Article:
A, Both Chaleur Blanc and D2 change only slightly vintage over vintage. For Chaleur Blanc, the blend is determined mostly by vineyard yield in terms of the proportion of Sauvignon Blanc (~65%) to Semillon (~35%). For D2, which is Merlot driven at 57-65%, the varietal proportions are determined by style and quality, as well as by yield.
Q, I like your experience events. How long have you been offering these? Is there one that’s especially popular and do you have any others in the pipeline?
A, Since the release of the very first vintage, DeLille has hosted events providing access to the winemaking facility and staff. We expanded our experiential offers when we moved into our new tasting room at the Old Redhook Brewery in late 2019, to include blending and library experiences. We’ve recently launched a new tour experience, allowing guests exclusive access to our production area, finishing with a food and wine pairing experience at our restaurant next door. We are very excited about our tour experience and expect that to become a fan favorite. We also host a variety of member and private events throughout the year.
Q, What are the oldest and the youngest vineyards? And what’s planned for the Discovery Vineyard? I’d be remiss not to ask about the climate: Are there effects there you are seeing?
A, The vines at our oldest site (Harrison Hill, Snipes Mountain) were planted in 1962, or 61 years old, and our youngest vines are at an experimental block of Cabernet Sauvignon planted on rootstock (most of Washington vines are own-rooted) that were planted in 2019. We currently source Cabernet and Syrah from the picturesque Discovery Vineyard. We love working with the May family – they have some new blocks coming online and potentially could plant more; we look forward to continuing to partner with them for more fruit in the future, for sure!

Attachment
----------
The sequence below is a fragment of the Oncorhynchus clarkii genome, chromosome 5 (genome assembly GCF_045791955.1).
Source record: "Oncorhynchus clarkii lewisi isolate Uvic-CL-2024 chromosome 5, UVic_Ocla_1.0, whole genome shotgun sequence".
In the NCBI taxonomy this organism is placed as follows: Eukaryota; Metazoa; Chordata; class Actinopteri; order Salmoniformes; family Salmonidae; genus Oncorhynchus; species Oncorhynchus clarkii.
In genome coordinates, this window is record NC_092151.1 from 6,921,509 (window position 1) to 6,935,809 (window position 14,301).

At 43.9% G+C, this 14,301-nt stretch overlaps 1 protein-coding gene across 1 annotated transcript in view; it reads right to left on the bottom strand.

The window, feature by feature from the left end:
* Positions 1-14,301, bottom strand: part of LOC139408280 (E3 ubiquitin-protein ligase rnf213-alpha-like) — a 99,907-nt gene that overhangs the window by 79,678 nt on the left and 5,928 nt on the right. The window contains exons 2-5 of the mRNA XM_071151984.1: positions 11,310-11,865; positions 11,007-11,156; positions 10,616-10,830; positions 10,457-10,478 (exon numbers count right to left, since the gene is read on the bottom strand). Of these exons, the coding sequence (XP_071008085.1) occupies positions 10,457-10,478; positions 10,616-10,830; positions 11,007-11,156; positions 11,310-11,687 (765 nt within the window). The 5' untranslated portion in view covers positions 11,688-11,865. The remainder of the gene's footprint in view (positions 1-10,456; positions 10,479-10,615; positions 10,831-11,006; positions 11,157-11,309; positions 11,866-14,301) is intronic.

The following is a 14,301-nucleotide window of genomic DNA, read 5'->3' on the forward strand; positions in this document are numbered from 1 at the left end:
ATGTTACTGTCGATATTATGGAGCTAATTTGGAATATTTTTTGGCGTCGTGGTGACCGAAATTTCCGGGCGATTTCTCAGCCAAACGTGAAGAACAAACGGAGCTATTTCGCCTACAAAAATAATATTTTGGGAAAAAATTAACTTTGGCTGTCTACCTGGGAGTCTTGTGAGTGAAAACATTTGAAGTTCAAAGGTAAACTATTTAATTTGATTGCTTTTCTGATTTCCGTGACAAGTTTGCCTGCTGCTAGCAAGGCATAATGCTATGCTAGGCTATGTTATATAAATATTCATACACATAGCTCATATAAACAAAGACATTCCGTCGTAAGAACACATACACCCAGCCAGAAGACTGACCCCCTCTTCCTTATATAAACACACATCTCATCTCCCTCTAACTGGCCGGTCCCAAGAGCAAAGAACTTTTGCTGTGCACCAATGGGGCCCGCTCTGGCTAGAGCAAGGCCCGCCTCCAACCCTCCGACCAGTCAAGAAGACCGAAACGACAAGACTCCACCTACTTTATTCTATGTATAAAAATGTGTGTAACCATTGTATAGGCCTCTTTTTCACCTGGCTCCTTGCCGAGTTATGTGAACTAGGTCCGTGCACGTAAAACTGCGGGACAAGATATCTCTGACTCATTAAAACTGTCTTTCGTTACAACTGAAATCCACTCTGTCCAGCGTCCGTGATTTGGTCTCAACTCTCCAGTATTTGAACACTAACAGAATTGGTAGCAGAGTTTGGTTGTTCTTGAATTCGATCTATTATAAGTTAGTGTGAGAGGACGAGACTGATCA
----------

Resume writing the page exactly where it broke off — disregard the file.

We definitely have experienced some varied vintage conditions here in WA for the past 10-15 years. What “normal” means anymore is something winemakers and wine growers constantly joke about. We feel like we have produced great wines in all of the conditions, and it has undoubtably taught us to pay attention and adapt both in the vineyard and cellar. We never approached winemaking like a recipe, so adapting to what nature provides is Plan A. As far as warming trends, WA has a great advantage: With our vineyards being located so far north, we rapidly see the sun less and less as the harvest months approach, so our temperatures in September and October are quite cool, comparatively, allowing for a very wide harvest window for mature grapes.
Q, I guess, summing up .. a couple of trends you are seeing out there?
A, More and more wineries keep opening up – the Pacific Northwest will continue to support local! Distributors continue to consolidate, and the wine market is cooling off, which could create difficulty for less established brands.
Q, Things you are seeing in the industry that keep you optimistic?
A, High-end wine remains fairly stable despite the influx of seltzer and craft cocktails/mocktails, COVID, the economy, etc. We all personally believe that fine wine is a necessity, not a luxury!
Q, Biggest challenges that DeLille and the industry face over the coming decade?
A, Transitions in the consumer base and their buying preferences, and labor. Wine is an agricultural product, we need to support all of our domestic food producers.